Edited by Lawrence R. Klein
Chapter 11: Using Data and Models at Mixed Frequencies in Computation and Forecasting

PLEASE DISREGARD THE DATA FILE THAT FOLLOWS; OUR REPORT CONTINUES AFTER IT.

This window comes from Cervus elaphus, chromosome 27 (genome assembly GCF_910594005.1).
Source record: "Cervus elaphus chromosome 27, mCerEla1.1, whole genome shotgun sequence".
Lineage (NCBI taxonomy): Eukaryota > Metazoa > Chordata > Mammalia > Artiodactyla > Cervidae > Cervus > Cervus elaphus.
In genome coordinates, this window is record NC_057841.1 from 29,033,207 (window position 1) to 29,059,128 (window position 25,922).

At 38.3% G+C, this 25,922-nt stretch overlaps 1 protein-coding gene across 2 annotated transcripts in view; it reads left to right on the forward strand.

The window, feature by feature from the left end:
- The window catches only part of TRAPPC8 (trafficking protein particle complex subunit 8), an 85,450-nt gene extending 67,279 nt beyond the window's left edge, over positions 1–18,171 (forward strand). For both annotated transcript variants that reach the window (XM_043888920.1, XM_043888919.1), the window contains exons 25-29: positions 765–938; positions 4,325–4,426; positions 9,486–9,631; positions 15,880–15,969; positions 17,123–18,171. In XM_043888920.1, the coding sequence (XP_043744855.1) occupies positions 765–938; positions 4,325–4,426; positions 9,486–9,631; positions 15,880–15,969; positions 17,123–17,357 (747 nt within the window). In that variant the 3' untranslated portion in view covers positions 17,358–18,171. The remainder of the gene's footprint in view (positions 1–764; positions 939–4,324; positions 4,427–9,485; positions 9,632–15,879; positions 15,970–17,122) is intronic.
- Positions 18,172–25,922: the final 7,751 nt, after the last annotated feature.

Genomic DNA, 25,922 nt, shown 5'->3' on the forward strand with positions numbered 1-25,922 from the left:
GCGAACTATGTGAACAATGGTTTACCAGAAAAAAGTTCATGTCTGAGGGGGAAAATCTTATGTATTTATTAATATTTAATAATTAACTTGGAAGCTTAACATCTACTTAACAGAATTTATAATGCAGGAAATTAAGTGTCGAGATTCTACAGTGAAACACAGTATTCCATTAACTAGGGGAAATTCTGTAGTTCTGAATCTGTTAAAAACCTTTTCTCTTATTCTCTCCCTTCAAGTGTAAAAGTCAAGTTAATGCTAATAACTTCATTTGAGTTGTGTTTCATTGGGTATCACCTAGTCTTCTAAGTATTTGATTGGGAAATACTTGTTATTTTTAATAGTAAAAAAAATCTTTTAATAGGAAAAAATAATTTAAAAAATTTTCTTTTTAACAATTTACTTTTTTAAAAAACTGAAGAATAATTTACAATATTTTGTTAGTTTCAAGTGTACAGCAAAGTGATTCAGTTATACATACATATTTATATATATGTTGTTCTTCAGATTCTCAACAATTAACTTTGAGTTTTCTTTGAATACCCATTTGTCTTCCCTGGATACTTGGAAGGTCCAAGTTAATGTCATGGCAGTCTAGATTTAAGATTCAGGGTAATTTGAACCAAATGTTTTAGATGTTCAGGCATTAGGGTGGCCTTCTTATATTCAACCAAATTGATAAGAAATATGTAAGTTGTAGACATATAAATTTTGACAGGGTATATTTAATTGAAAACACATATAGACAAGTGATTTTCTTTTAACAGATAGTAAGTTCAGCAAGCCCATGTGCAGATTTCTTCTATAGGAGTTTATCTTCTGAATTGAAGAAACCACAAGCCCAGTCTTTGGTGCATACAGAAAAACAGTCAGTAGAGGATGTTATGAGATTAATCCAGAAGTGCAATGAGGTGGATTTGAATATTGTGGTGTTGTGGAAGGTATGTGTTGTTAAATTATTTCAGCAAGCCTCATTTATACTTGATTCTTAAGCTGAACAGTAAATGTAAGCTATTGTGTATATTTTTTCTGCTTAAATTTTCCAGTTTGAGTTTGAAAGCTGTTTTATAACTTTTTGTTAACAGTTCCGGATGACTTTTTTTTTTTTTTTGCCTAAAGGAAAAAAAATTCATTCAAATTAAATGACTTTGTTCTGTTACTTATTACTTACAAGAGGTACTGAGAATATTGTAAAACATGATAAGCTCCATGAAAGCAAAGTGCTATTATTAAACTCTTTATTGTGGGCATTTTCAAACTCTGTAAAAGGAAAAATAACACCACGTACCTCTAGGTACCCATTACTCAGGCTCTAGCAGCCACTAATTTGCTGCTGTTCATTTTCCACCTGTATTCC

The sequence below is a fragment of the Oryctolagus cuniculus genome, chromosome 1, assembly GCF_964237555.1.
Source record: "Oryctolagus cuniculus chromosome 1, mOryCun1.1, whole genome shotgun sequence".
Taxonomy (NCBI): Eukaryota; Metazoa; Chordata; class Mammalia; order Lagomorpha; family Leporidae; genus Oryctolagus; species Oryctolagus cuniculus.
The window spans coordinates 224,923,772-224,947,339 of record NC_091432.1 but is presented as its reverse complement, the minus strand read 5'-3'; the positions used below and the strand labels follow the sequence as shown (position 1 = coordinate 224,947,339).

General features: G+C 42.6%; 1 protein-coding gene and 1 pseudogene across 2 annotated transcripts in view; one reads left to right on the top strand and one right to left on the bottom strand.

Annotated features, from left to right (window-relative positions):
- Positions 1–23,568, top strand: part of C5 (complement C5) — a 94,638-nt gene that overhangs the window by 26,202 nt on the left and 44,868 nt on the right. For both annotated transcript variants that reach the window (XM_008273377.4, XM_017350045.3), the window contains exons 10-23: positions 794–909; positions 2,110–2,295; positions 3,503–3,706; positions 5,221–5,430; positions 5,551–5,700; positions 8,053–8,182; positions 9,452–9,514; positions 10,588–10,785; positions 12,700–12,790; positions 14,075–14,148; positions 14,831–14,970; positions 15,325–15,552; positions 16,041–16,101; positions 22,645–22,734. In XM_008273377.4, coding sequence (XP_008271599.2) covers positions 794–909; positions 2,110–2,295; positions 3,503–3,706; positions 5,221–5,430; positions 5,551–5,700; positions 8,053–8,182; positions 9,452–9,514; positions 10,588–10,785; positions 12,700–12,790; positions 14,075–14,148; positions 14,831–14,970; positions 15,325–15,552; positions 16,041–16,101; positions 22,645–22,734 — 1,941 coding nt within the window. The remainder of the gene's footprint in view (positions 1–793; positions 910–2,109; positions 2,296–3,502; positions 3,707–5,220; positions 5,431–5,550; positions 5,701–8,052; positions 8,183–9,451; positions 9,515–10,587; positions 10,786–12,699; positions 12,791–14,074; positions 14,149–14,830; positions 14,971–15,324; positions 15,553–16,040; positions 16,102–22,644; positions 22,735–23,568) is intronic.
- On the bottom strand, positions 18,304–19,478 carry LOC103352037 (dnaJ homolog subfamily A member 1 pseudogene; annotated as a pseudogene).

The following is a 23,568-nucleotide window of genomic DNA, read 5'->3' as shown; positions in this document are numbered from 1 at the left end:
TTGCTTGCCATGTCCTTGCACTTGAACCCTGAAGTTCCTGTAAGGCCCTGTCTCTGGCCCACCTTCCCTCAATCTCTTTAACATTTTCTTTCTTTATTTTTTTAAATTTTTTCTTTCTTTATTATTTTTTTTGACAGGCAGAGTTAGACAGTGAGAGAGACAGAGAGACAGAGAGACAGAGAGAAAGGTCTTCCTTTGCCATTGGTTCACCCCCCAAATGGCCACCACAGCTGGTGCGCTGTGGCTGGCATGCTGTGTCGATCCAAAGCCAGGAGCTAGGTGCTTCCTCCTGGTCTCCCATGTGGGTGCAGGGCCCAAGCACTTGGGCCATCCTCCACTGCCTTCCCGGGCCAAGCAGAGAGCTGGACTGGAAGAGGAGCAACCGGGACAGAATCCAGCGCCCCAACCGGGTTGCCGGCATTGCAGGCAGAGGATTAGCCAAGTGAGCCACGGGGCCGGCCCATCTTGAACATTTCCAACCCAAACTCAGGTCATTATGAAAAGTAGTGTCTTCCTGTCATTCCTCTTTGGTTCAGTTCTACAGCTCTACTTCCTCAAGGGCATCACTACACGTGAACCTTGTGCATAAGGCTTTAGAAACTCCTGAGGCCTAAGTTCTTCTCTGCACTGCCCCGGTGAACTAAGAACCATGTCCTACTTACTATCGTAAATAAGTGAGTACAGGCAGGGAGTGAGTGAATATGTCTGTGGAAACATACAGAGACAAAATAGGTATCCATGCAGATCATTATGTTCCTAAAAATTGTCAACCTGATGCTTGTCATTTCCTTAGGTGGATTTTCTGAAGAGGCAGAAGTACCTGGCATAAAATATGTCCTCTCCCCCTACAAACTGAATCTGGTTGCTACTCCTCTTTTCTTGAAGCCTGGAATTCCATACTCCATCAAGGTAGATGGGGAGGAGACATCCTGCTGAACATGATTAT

11. Using data and models at mixed frequencies in computation and forecasting1 Fyodor I. Kushnirsky 1. INTRODUCTION This chapter considers the use of statistical information at mixed frequencies for estimating economic variables and forecasting. There are two types of problems involved. The first type is interpolation, i.e. the estimation of unknown variables based on related data of higher or lower frequency; this problem has always been of interest in numerical analysis, statistics and econometrics. Depending on the number and type of specified data points, some interpolation procedures are algebraic and others are statistical, resulting in obtaining an average path as an approximation. In other words, econometric estimation can be viewed as an interpolation process in a broader sense than algebraic interpolation; the generalization is caused by the fact that it is not possible to satisfy the interpolation conditions exactly at every point, and a least-squares approximation is performed by minimizing the sum of squared errors. The second type of problems, the construction of macroeconometric models at mixed frequencies and their joint use for medium- and longterm forecasting, is novel. The methodology of constructing and combining such models – high frequency, with monthly or even more frequent observations, and low frequency, with annual observations – was suggested by Klein and Kushnirsky (2005). This methodology differs from conventional forecasting techniques. To illustrate, suppose that two models at different frequencies are available in conventional medium-term forecasting. Their use will likely be arranged so that the high-frequency model is applied to the first year or two,...
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